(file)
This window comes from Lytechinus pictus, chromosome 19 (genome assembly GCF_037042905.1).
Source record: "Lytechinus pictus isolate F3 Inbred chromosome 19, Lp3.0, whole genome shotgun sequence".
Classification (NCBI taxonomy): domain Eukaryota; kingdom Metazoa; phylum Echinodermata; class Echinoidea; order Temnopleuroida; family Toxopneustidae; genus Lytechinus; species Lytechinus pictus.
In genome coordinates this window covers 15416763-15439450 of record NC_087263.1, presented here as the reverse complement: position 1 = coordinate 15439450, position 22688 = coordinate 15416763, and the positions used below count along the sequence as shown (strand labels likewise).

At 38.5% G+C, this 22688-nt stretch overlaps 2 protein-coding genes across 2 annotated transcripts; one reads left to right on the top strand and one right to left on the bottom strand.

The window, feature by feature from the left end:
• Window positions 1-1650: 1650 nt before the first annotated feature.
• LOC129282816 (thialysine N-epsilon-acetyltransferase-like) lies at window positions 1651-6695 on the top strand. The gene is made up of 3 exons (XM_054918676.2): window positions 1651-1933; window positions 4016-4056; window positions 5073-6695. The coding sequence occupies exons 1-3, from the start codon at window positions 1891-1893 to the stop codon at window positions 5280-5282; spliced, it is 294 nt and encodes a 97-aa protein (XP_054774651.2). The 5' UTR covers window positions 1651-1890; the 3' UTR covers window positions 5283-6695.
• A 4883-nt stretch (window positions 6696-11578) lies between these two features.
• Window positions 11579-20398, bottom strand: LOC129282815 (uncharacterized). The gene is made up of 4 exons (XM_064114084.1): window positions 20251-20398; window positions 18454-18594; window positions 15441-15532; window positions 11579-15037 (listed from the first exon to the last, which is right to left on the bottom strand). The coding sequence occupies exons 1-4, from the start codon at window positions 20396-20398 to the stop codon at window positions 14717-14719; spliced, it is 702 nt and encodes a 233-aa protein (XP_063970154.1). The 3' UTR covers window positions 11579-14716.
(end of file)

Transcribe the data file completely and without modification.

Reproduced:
This window comes from Lytechinus pictus, chromosome 19 (genome assembly GCF_037042905.1).
Source record: "Lytechinus pictus isolate F3 Inbred chromosome 19, Lp3.0, whole genome shotgun sequence".
Classification (NCBI taxonomy): domain Eukaryota; kingdom Metazoa; phylum Echinodermata; class Echinoidea; order Temnopleuroida; family Toxopneustidae; genus Lytechinus; species Lytechinus pictus.
In genome coordinates this window covers 15416763-15439450 of record NC_087263.1, presented here as the reverse complement: position 1 = coordinate 15439450, position 22688 = coordinate 15416763, and the positions used below count along the sequence as shown (strand labels likewise).

At 38.5% G+C, this 22688-nt stretch overlaps 2 protein-coding genes across 2 annotated transcripts; one reads left to right on the top strand and one right to left on the bottom strand.

The window, feature by feature from the left end:
• Window positions 1-1650: 1650 nt before the first annotated feature.
• LOC129282816 (thialysine N-epsilon-acetyltransferase-like) lies at window positions 1651-6695 on the top strand. The gene is made up of 3 exons (XM_054918676.2): window positions 1651-1933; window positions 4016-4056; window positions 5073-6695. The coding sequence occupies exons 1-3, from the start codon at window positions 1891-1893 to the stop codon at window positions 5280-5282; spliced, it is 294 nt and encodes a 97-aa protein (XP_054774651.2). The 5' UTR covers window positions 1651-1890; the 3' UTR covers window positions 5283-6695.
• A 4883-nt stretch (window positions 6696-11578) lies between these two features.
• Window positions 11579-20398, bottom strand: LOC129282815 (uncharacterized). The gene is made up of 4 exons (XM_064114084.1): window positions 20251-20398; window positions 18454-18594; window positions 15441-15532; window positions 11579-15037 (listed from the first exon to the last, which is right to left on the bottom strand). The coding sequence occupies exons 1-4, from the start codon at window positions 20396-20398 to the stop codon at window positions 14717-14719; spliced, it is 702 nt and encodes a 233-aa protein (XP_063970154.1). The 3' UTR covers window positions 11579-14716.